See also: Bible says be sober again and again.
‘…We believe that the sale and trafficking of tobacco, alcohol and other nonmedicinal drugs is a social evil which is draining and corrupting to society, and thus we believe that the best position is to practice total abstinence, protesting both the legal and illegal trade of such substances.’
Wesleyan Methodist Church of Australia, 1997, ‘Statement on Social Issues’, National Conference Minutes, p. 104.
‘alcohol, tobacco, other harmful drugs … we deplore the industry created by the production of these substances and believe that even where these substances are legalised – total abstinence is the appropriate response. Eph. 5:15-18; Prov. 23:31-32; Prov. 31:4′
Handbook of The Wesleyan Methodist Church of Australia, 2012, 187:2
‘Only unfermented grape juice shall be used in observing the Lord’s Supper.‘
Handbook of The Wesleyan Methodist Church of Australia, 2012, 1693.
‘No alcohol is permitted during group functions as all activities are to be “dry”.’
Handbook of The Wesleyan Methodist Church of Australia, 2017, 1379, Club Solo Small Groups.
‘There are many alcoholics looking for help. These people already believe that drinking is a sin. When they see Christians using alcohol it gives them a two fold message, first that these Christians are simply hypocrites who do not practice what they preach, and second that the Church has nothing in the way of moral and spiritual support to offer them in their hour of need. Are not their souls precious?’
Peter Lyne, Winter 1995, ‘Should Christians Drink Alcohol?’, Australian Wesleyan, p. 16.
‘Are you prepared, in the name of our heavenly Master, to stand forth for a new anti-slavery, anti-intemperance, anti-every-thing wrong, church organization?’ —Rev. Orange Scott in 1842
‘Life of Orange Scott’, p. 202. See short biography: Orange Scott – A Church Is Born by Dr. Lee M. Haines, Historian of The Wesleyan Church.
True Wesleyans never compromise. Be proud of your history. Can the anti-holiness intoxicated slaveholding evolutionary eugenics compromisers be so proud of theirs?
‘Touch not with the poison thy lips,
If thou wouldst be free from its pains;
For he is in danger who sips—
He only is safe who abstains.’
The anti-poison hymns were printed adjacent to the anti-slavery ones.
See early ‘Wesleyan Methodist hymnbook’ 1846, p. 403.
He attacked ‘the new doctrine of compromise,’ and organized the Wesleyan Methodist Connection in 1843.
‘John Wesley and his coadjutors in England, braved public opinion. When Mr. Wesley was expelled from the churches, he preached in grave-yards, public markets, and open fields! And though public opinion commanded Mr. Wesley to desist through the medium of mobs, still he stood it out! Shame on his compromising sons!’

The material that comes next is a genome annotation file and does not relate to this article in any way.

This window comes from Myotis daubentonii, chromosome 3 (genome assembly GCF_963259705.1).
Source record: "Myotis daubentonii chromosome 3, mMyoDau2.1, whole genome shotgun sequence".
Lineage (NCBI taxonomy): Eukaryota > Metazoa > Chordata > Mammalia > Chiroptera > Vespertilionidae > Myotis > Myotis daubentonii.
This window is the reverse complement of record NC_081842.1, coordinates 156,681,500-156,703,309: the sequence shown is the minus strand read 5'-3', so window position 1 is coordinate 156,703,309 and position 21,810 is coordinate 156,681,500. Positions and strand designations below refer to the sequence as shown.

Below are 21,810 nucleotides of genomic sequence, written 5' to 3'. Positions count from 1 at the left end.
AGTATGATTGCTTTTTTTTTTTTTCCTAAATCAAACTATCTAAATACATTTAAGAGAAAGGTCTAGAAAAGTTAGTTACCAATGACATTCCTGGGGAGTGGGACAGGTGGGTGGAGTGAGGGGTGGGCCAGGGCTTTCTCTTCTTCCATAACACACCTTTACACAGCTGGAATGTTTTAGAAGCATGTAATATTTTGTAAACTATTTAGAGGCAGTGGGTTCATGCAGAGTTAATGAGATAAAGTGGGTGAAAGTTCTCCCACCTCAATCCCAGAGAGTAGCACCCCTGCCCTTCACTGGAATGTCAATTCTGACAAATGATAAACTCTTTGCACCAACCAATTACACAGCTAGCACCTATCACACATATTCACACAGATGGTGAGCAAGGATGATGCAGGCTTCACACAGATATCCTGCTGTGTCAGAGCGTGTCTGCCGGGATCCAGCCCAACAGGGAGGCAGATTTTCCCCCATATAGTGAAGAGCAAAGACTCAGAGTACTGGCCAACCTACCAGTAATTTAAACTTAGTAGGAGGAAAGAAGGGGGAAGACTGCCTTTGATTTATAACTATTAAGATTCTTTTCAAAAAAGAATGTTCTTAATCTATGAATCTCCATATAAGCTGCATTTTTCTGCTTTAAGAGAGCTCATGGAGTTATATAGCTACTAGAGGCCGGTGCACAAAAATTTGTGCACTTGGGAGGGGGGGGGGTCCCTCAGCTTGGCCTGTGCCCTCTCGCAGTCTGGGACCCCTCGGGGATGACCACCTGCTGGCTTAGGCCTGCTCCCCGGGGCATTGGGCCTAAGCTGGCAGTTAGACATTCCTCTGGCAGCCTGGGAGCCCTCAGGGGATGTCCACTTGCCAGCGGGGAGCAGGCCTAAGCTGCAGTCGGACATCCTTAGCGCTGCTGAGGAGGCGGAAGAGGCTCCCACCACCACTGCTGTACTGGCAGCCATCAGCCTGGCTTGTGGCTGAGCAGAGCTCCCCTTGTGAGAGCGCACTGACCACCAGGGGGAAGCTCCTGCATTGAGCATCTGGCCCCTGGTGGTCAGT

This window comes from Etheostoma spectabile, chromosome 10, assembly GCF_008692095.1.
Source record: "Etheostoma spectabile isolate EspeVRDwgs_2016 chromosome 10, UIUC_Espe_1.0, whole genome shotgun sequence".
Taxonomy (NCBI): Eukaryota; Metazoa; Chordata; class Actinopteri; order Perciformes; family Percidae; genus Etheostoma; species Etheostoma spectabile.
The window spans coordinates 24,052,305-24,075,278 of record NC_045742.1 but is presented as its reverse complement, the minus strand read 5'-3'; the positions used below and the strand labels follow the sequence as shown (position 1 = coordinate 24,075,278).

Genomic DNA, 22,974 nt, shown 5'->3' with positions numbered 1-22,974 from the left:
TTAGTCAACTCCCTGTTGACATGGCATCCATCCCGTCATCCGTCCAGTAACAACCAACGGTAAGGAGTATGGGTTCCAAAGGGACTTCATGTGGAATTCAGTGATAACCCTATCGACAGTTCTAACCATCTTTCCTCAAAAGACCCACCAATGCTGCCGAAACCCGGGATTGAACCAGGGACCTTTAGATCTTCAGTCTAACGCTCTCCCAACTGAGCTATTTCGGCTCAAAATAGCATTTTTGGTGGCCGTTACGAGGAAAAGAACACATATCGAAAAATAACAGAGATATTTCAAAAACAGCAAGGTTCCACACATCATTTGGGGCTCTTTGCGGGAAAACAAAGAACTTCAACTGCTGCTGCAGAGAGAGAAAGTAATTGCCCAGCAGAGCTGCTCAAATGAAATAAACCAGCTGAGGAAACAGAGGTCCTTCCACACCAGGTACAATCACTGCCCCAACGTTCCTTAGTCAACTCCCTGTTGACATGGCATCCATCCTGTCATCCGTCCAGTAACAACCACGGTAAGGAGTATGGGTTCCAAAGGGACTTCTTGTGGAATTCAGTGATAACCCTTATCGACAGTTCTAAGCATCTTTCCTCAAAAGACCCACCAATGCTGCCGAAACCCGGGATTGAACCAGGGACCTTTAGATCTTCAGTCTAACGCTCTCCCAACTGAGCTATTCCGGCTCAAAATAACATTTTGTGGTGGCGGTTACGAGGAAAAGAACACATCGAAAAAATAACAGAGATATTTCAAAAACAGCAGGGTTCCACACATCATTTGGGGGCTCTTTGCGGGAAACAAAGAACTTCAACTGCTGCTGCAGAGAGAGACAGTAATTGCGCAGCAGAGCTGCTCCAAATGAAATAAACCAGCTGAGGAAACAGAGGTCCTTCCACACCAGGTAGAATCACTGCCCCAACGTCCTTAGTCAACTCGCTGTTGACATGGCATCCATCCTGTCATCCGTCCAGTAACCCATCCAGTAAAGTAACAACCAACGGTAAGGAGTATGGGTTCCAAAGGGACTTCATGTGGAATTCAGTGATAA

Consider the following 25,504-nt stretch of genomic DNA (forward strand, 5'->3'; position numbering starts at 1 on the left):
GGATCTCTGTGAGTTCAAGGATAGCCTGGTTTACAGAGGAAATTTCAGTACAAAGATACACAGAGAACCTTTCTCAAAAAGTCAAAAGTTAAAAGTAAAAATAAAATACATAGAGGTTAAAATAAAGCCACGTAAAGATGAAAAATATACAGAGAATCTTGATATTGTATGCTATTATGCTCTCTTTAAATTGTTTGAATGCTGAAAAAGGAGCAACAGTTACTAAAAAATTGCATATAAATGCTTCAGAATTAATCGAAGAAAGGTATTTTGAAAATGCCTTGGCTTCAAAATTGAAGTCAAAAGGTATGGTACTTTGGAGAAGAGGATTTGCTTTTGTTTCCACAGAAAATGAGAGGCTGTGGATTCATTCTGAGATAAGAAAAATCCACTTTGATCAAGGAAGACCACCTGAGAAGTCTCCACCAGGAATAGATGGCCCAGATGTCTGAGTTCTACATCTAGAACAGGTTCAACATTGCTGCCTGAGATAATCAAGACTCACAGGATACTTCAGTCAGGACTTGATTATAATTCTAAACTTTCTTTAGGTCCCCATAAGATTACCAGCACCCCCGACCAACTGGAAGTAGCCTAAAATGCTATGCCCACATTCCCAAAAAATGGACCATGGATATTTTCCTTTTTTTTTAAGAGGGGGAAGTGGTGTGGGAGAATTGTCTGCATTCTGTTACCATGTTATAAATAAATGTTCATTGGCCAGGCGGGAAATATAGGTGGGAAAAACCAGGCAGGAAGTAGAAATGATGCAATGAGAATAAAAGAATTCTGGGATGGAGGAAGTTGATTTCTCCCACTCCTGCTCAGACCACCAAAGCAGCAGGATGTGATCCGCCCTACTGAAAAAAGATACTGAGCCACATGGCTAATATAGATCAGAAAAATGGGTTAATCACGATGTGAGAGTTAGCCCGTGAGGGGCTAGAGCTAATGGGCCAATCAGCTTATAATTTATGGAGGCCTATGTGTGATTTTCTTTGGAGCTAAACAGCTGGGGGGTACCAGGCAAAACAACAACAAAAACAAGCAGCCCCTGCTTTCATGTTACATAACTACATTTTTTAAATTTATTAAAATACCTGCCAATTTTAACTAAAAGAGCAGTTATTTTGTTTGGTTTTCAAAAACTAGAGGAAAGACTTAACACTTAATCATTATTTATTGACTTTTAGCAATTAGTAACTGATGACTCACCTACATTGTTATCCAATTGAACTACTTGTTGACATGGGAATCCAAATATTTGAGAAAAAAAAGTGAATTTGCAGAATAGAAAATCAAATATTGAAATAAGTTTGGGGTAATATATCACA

Rev. Orange Scott, ‘Public Opinion’, Life of Orange Scott, p. 94.
‘As the pastor of a small company of [Wesleyan Methodist] Christians worshipping in this city … whose terms of membership require total abstinence from all intoxicating drinks—and non-fellowship for all slave-holding, I am more than content with my lot.’
Rev. Lucius C. Matlack, 1845, ‘Narrative of the Anti-Slavery Experience’.
‘We may not innocently stand by and permit the infliction of injuries by others’ ‘by forces, both moral and legal, we prevent all others from the worse than murderous traffic in liquors that can intoxicate.’
Rev. Adam Crooks, 1870, ‘Duty to denounce alcohol by Rev. Adam Crooks’, Wesleyan Methodist Church.
Methodists against using alcohol, ‘long before the temperance movements’ – Nathan Bangs
Nathan Bangs, in A History of the Methodist Episcopal Church (1838) quotes the Minutes of the 1780 Methodist Conference in Baltimore against slave-holding and alcohol:
‘By these minutes it will also be seen that the preachers of the day set their faces against “distilling grain into liquor,” determining to “disown those who would not renounce the practice.” From this it may be seen that the Methodist conference set itself against the use of alcoholic liquors long before the temperance movements, which have so distinguished the present days, and which have conferred such lasting blessing upon the community. What a pity that there should ever have been any relaxation of this rule!’
‘But if that servant says in his heart, ‘My master is delaying his coming,’ and begins to beat the male and female servants, and to eat and drink and be drunk, the master of that servant will come on a day when he is not looking for him…’ —Jesus Christ our Lord
Luke 12:45,46 NKJV.
See also: Kava
Kava Drinking: serving a holy God yet practising a dirty habit Fijian chief rebukes church